By Nissim Said, President of CLAS Student Government
Published: February 14th, 2018
Student government always gets a bad reputation. Whether it’s here or across the nation, more and more students are becoming cynical of their student representatives. A product of the current political landscape, I’d wager.
I’ve heard the claims more than I care to admit: The elections are corrupt and fixed, those who are elected don’t serve the students, student government discriminates and excludes certain populations, money is hoarded for personal expenditures, and that somewhere exists a vast sum of money that is only used for Michelin Star meals. (Thomas Keller, please cook for me.)
Well, I’m tired of it. I’m tired of this narrative. We are not perfect, and I don’t believe we will ever be, but it’s time to dispel this false narrative that only furthers the distrust. It prevents more students from taking initiative and changing their community for the better. We’ve had our problems, problems that existed for decades, but we’ve worked to remedy those issues.
Look, the elections are not fixed. The turnout is abysmal, but we’ve sought to change the nature of elections by extending the election period, creating presidential debates, and increasing awareness of student government. If anyone recalls my own campaign and our intense social media focus, I nearly lost. I nearly lost on a ballot where I was the only student who had student government experience. If the system was fixed, it did an awful job. I served three years on student government prior to running. If a political machine that sets up future presidents exists, I’d like to know why I didn’t have its support. If you thought I did well during the campaign, great. I wrote a guide outlining all of my strategies. I have no interest in keeping secrets and strategies from any candidate. All I aimed to do was raise the level of debate on our campus and create more competition throughout our ranks.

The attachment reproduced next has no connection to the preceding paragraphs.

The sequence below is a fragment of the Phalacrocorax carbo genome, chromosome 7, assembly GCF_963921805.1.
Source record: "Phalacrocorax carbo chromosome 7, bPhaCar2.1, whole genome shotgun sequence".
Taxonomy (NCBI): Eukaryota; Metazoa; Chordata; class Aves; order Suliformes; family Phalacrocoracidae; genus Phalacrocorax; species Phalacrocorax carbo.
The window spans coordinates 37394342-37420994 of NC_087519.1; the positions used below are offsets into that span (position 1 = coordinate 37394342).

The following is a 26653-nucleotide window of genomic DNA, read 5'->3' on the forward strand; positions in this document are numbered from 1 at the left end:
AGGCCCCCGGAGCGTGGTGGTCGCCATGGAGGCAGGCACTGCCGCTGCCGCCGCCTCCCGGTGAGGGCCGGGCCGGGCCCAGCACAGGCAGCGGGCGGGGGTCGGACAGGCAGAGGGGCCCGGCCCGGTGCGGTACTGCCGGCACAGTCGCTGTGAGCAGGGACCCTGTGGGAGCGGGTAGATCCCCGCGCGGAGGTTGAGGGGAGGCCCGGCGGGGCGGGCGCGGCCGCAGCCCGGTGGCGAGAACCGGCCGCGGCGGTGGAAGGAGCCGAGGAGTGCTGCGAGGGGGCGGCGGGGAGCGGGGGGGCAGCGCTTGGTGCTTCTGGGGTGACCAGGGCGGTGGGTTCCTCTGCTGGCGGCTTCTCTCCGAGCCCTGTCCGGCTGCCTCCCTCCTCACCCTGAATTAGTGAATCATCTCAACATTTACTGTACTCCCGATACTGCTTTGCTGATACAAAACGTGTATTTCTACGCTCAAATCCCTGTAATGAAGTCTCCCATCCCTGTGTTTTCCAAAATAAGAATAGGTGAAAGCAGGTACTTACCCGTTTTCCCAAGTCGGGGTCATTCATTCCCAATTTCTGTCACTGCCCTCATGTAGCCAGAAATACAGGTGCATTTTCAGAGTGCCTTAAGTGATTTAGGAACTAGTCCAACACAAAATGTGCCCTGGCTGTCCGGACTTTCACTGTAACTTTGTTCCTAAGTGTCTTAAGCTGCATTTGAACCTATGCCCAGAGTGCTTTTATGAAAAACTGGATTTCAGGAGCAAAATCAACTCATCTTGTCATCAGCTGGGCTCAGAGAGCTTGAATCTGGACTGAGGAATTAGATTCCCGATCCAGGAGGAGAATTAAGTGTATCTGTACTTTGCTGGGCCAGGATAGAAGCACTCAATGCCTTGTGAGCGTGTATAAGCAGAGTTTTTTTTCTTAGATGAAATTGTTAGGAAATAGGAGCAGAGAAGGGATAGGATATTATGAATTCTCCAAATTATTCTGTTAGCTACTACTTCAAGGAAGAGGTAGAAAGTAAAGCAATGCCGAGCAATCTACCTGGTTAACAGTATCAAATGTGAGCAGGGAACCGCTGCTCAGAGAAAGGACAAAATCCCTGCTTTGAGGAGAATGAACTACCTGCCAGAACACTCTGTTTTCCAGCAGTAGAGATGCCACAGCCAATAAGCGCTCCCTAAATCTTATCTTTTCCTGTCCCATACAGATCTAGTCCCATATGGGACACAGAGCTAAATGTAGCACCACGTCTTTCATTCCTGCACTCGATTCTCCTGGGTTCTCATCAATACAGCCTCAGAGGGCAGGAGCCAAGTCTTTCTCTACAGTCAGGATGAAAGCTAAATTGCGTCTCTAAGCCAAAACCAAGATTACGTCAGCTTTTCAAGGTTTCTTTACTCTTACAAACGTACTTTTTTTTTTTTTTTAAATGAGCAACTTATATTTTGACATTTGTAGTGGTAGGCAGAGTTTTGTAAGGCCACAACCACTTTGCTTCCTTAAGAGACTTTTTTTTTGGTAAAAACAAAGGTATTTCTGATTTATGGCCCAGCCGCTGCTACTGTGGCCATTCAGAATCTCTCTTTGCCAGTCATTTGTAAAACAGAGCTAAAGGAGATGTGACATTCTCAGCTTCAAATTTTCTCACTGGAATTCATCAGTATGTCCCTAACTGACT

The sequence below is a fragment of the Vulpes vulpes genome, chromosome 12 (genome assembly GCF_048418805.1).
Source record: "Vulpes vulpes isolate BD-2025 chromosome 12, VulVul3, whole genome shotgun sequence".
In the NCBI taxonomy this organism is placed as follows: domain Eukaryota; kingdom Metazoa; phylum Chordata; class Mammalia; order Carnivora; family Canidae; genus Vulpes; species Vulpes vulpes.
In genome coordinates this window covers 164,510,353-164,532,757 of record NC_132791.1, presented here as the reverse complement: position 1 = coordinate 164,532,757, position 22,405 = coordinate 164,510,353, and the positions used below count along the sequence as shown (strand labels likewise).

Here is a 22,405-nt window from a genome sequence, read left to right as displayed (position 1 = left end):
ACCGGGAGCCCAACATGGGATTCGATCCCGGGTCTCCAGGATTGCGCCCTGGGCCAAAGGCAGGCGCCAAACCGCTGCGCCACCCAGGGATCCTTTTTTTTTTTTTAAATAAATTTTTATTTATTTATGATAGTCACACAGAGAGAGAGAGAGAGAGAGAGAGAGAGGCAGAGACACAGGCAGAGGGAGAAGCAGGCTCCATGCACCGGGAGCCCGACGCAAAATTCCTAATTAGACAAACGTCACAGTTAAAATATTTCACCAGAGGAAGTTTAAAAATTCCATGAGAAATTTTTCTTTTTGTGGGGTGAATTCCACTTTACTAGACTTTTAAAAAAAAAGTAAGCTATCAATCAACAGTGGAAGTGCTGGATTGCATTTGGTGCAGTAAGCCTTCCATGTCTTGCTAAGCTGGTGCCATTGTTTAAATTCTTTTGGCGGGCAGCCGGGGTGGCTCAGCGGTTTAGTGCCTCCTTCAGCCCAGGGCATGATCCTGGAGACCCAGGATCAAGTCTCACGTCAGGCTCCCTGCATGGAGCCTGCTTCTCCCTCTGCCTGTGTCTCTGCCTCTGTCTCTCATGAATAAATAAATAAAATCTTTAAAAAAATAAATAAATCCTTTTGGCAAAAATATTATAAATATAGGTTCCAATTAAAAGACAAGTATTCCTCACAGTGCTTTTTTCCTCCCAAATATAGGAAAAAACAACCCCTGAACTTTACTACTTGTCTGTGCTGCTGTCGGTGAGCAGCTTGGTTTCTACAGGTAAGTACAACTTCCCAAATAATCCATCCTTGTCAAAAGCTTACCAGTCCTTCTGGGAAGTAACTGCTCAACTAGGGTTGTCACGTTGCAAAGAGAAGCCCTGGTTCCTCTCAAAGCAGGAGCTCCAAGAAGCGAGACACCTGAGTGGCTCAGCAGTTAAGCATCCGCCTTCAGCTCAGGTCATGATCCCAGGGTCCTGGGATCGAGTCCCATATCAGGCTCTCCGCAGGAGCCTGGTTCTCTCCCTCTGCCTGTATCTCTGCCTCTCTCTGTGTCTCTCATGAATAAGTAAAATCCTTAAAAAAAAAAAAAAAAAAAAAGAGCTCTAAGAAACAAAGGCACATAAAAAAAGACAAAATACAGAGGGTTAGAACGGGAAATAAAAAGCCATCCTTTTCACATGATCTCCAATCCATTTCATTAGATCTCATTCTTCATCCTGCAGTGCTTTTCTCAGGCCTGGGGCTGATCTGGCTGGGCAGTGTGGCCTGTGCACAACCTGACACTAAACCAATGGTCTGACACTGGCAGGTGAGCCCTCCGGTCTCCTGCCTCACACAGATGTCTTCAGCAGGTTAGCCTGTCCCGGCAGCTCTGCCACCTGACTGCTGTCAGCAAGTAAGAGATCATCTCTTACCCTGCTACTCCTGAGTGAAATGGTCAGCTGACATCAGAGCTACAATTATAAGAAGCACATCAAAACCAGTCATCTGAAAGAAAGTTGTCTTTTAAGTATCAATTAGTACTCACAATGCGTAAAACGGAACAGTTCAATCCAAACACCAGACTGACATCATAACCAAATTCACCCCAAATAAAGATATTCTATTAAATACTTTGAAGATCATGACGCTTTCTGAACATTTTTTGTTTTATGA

The students elected are some of the most self-sacrificing and passionate students that walk through these halls. These are students who have academic and work commitments, and are trying to give back as best they can. Yes, there will always be bad apples, but we’ve cut the fat and ensured every elected representative was responsible to their constituents. For that reason, my administration has seen some of the highest turnover in CLAS, but at the same time we created a training program that involved students who immediately filled the void left by less passionate students. If you think CLAS representatives are not working incredibly hard, try reading the different governing documents at Brooklyn College, CUNY, & NYS. If you think change is simple, you do not understand the enormity of the challenges involved to accomplish even the simplest of things.